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rainbowgardener
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Failing at three sisters, so far!

I wanted to do a three sisters planting of corn interplanted with beans and squash. I had always read about that and never tried it. So I planted my corn. When the corn plants were a few inches high, I planted beans next to them. And waited... And waited... Finally ONE bean plant popped up, out of about 30 I planted. I waited some more to see if any more were coming. When none did, I soaked some more bean seeds over night and planted them. And waited... And waited.

Finally I went digging around to see what was happening. The few beans I found (these were green bean seeds, this year's) were nothing but mush, rotted out. I have been watering almost every day,if there isn't rain in the forecast for that day or the next day. My planting mix is very loose and well draining and we have been having warm weather and lots of sunshine. I'm not sure what I'm doing wrong. I think corn needs pretty much water, being shallow rooted.

I think I will try pre-sprouting some beans, see if they will do better if they have a little head start first.
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jal_ut
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Re: Failing at three sisters, so far!

The way to do "Three Sisters" is to plant 3 rows of corn spaced 30 inches, move over and plant 3 rows of beans spaced 20 inches, then move over and plant some squash. Give them all room to grow and they will do fine. Oh, the soil needs to be warm for the bean seeds to germinate.
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imafan26
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Re: Failing at three sisters, so far!

I've only done two sisters. I have done corn and squash. I wait until the corn is a couple of feet high otherwise my squash will bury them. I do the last sister, beans, about a month later so they can use the corn as bean poles. I like to plant sunflowers around the perimeter of the corn. It works well with that combination and it attracts bees. Sunflower and corn will go in together.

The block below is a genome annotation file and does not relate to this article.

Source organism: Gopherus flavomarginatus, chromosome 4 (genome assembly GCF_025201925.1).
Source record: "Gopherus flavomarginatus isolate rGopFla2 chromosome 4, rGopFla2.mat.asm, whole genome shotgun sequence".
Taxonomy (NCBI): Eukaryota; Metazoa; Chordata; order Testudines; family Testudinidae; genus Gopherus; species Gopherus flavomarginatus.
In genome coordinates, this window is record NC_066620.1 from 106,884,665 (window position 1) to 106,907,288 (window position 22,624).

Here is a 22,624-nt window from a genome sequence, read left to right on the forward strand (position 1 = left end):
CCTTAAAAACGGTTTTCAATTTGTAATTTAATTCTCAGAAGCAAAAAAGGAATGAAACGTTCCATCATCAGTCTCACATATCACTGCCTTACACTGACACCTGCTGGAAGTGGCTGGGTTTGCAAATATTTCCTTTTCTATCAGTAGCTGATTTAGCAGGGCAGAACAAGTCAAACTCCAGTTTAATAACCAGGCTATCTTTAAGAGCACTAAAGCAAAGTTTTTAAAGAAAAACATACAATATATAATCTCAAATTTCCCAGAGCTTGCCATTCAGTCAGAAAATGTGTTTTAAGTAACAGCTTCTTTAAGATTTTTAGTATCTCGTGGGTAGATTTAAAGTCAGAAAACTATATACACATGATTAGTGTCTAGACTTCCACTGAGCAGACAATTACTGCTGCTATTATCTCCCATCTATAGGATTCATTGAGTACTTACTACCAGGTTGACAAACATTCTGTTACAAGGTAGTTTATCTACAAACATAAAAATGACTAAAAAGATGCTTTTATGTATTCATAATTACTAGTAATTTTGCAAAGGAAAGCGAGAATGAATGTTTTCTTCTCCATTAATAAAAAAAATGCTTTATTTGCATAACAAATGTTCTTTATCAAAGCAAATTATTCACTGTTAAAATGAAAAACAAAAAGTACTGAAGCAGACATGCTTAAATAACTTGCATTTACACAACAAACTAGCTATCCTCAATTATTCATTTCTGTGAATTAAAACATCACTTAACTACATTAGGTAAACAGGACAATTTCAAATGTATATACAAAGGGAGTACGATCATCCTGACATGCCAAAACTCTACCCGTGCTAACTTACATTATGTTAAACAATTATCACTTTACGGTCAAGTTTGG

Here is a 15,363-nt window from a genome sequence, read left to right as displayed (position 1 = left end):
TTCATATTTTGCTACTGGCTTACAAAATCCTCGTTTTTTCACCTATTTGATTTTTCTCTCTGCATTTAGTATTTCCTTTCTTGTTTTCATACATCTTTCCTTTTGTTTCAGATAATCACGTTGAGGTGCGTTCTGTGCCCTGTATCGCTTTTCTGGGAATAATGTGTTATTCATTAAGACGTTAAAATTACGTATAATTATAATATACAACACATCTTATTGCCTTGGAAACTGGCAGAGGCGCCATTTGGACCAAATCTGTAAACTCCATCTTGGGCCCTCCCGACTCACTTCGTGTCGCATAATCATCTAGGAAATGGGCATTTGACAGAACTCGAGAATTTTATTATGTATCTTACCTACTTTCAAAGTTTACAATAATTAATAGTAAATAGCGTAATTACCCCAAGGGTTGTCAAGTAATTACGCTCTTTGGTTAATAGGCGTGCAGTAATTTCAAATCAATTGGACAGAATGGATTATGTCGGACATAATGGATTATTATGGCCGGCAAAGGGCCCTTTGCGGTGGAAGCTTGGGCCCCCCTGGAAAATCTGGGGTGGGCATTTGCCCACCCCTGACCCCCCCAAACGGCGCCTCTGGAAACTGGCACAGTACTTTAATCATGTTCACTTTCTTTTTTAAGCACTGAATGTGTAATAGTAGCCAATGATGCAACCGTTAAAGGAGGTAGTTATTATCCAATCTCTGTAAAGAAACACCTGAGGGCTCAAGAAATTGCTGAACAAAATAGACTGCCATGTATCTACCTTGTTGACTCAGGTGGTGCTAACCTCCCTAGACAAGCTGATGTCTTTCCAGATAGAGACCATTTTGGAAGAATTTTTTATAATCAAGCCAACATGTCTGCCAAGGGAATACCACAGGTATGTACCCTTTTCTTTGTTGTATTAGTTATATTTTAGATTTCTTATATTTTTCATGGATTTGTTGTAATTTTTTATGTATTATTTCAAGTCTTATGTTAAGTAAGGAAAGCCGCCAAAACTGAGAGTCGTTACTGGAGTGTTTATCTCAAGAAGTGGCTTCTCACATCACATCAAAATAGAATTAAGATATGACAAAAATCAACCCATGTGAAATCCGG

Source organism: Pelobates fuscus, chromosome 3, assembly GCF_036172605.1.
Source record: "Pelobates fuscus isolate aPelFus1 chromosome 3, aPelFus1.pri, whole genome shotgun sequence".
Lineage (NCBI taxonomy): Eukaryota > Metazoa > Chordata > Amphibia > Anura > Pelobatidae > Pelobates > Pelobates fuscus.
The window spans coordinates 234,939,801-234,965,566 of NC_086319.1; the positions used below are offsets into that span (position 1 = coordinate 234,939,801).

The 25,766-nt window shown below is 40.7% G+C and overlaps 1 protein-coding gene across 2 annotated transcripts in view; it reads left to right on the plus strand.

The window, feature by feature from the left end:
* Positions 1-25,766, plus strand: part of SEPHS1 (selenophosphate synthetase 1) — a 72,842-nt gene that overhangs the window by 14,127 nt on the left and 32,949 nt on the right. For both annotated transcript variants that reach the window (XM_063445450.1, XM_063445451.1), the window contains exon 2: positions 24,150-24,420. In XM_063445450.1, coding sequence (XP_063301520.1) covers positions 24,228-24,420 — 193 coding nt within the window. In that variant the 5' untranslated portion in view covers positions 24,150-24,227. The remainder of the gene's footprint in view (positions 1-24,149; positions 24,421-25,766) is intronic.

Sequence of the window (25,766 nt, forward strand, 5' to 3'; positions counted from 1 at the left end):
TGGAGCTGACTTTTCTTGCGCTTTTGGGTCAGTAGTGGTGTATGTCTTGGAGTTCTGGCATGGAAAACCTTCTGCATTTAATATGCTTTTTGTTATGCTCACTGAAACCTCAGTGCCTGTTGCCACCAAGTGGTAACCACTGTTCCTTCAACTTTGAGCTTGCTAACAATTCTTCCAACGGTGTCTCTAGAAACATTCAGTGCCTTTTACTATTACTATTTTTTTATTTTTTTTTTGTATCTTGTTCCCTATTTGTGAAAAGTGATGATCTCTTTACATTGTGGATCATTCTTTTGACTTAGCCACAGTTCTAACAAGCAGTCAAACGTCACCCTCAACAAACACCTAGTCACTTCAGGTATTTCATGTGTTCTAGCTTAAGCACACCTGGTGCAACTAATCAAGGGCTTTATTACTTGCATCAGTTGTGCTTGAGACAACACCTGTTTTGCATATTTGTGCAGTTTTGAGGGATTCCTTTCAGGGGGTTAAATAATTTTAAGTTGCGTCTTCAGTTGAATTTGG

I water every day but only lightly. Corn actually can go a couple of days with deep watering especially in a moisture retentive soil (clay + compost). The beans I planted came up all right but the snow peas took longer and by then the beans had overwhelmed the pot.
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Allyn
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Re: Failing at three sisters, so far!

I've done a two-sisters -- no squash -- with beans and corn. I let the corn get so high and then plant the beans to let the bean use the corn stalk as its pole. I always start mine inside and plant the beans out when they're ready to be up-potted out of the solo cups so I can't speak to direct sowing at the base of the corn.

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applestar
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Re: Failing at three sisters, so far!

It might be temperature issue like James mentioned. It might be getting too cold overnight even though it's warm enough during the day, especially with the sun. Being raised beds, the soil might cool down more quickly when it's cold.

That and watering every day could be keeping things a bit too wet. When I pre-germinate beans, I use the "rinse twice then drain completely" method. By the time I rinse again -- and you need to do this at least every 8 hours when it's warm (75°F and above) -- the surface of the beans are dry because I'm using the sprouter designed to create air flow from bottom to top.